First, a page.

I was 13 the first time I got super-high. I call that out because my idiot friends and I had attempted to get high before that but had been so fiercely uneducated about drugs that we didn’t actually feel anything until about a year later.
We would pretend to laugh hysterically because we had too much pride to say that we didn’t know how to do it. We would roll the saddest looking joints, take a quick breath in and immediately exhale.
We needed practice. So, we practiced getting high.
As every real, first pot smoking story starts in ::insert upper-middle class neighborhood here::, we were sitting on someone’s massive deck, overlooking the water and their parents weren’t home.
We had made some truly vile vodka and juice combo and giggled about how badass we thought we were. We’d be able to go into school on Monday and tell the less cool people in our lives that we spent our weekend “so fucked up” even though we were able to get right into our parent’s luxury SUVs around 10:30 and go home completely undetected.
That’s how “fucked up” we were.
We bought that shitty weed from another rich, white kid that we went to school with. He stole it from his dad.
I’ve never written about my experience with drugs before because, truly, it’s not all that interesting.
Girl meets boy, boy gives her dirt weed, boy starts to sell slightly better weed, girl moves on to other drugs and starts dating women. Until recently, I hadn’t put much thought into the perception of how rich, white kids get into bad habits.
Sitting on my bejeweled throne of privilege, I assumed that everyone took the same ownership of their poor choices when they grew up and moved on (Please read through that sentence, I’m obviously kidding).
Recently though, I saw a comment on a Facebook post from a mom of a certain age that made me cringe.
It went something like this:
Drugs don’t find children. Bad people find children. Keep our community safe.
I scratched my head for a second and thought “Well, that’s certainly not true.” Like, at all.
Before we move on, let’s take a second to re-write that comment using the intent behind the words and also take a moment of collective, disgusted silence for the racist as fuck replies that followed it.
What she actually meant to say was:
People of color are coming into our exclusive town and force-feeding our incredibly well-bred, white children drugs.
Rich, white kids don’t get into drugs because “bad people” influence them. Rich, white kids get into drugs because they’re bored.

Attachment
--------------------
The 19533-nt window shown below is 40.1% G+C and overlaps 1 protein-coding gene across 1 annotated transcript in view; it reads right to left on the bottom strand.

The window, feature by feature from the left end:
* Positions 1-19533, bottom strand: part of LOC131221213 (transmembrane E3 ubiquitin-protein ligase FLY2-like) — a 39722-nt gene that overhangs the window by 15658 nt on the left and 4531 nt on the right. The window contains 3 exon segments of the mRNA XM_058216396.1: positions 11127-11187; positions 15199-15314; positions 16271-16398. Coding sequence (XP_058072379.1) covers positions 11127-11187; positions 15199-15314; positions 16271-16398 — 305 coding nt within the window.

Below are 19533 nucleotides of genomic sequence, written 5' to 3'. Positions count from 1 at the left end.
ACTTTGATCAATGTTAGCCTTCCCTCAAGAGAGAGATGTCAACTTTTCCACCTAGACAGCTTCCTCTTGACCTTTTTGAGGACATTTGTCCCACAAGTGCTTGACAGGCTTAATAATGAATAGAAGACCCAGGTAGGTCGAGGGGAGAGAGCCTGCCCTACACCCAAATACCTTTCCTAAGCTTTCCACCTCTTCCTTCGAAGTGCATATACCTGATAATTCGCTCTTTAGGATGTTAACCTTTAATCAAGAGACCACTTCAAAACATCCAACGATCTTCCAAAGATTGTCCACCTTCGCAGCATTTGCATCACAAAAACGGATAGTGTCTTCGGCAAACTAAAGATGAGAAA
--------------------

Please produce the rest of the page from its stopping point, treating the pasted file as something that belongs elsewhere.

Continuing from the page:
I was 17 the first time I tried “shrooms.” When you have unlimited quantities of pot at your disposal, it gets boring. Even in conjunction with my antidepressants (Which, for the record, cannot be abused because they’re prescribed by doctors. So, that settles that once and for all – again, obviously kidding), boring.
So, I sought out something more interesting. In that moment, that new shiny thing was shrooms.
My friends and I showed up to my 12th grade English class high off of our asses almost every day. My teacher knew. She wasn’t an idiot. She was the exact opposite of an idiot, actually.
It just wasn’t worth anyone’s time to try to discipline us because rich, white kids are never wrong. Just ask their parents.
We were good kids from a good neighborhood.
If we were getting in trouble, it was because someone led us there. We certainly couldn’t have found that path ourselves.
We got the shrooms from my very rich, very white boyfriend. He got them from his sister. She got them from her even richer, even whiter boyfriend.
Drugs don’t find children.
I was 19 the first I tried “K”. You know, horse tranquilizers. We thought it was really hilarious to sit on the couch and literally not be able to move. K, or Ketamine makes horses stop dead in their tracks, so I’ll let your imagination run wild with that feels like for a human.
It’s a gross feeling that only the most bored people on the planet would seek out. Because the effects wore off so fast, I could easily drive myself home at the end of the night. What a bonus.
We got the ingredients almost exclusively from Waldbaum’s and the rest from my friend’s parent’s two-car garage.
We invited our other friends over to try it, too. We. Invited. Them.
Bad people find children.
By the time I was 21, I was doing cocaine almost every, single day.
If I missed a day, it’s because I was driving my alcoholic girlfriend somewhere because she lost her license to a brutal DWI and we couldn’t afford for us both to not be able to drive. I was waitressing at night and going to college during the day.
I lived in a house with my friends that my parents paid for. I had no financial responsibilities and waitressed, essentially, for fun.
We used to get our coke from a house we felt scared to go to because it was in a “bad neighborhood.” So, we paid extra for delivery.
That “bad” house was rented by 4 white boys. Sometimes they would stay and party in our suburban neighborhood instead of going back home.
Keep our neighborhood safe.
No one made me make those decisions, just like no one made me take ownership of them and grow up.
People can always find what they’re looking for, good and bad. Our kids are not infallible, they will mess up. How hard and long they mess up for depends on how willing we are to call the baby ugly before the baby is unrecognizable.
Naivety and parenting mix just about as well as vodka, crappy weed and a house full of unattended teenagers.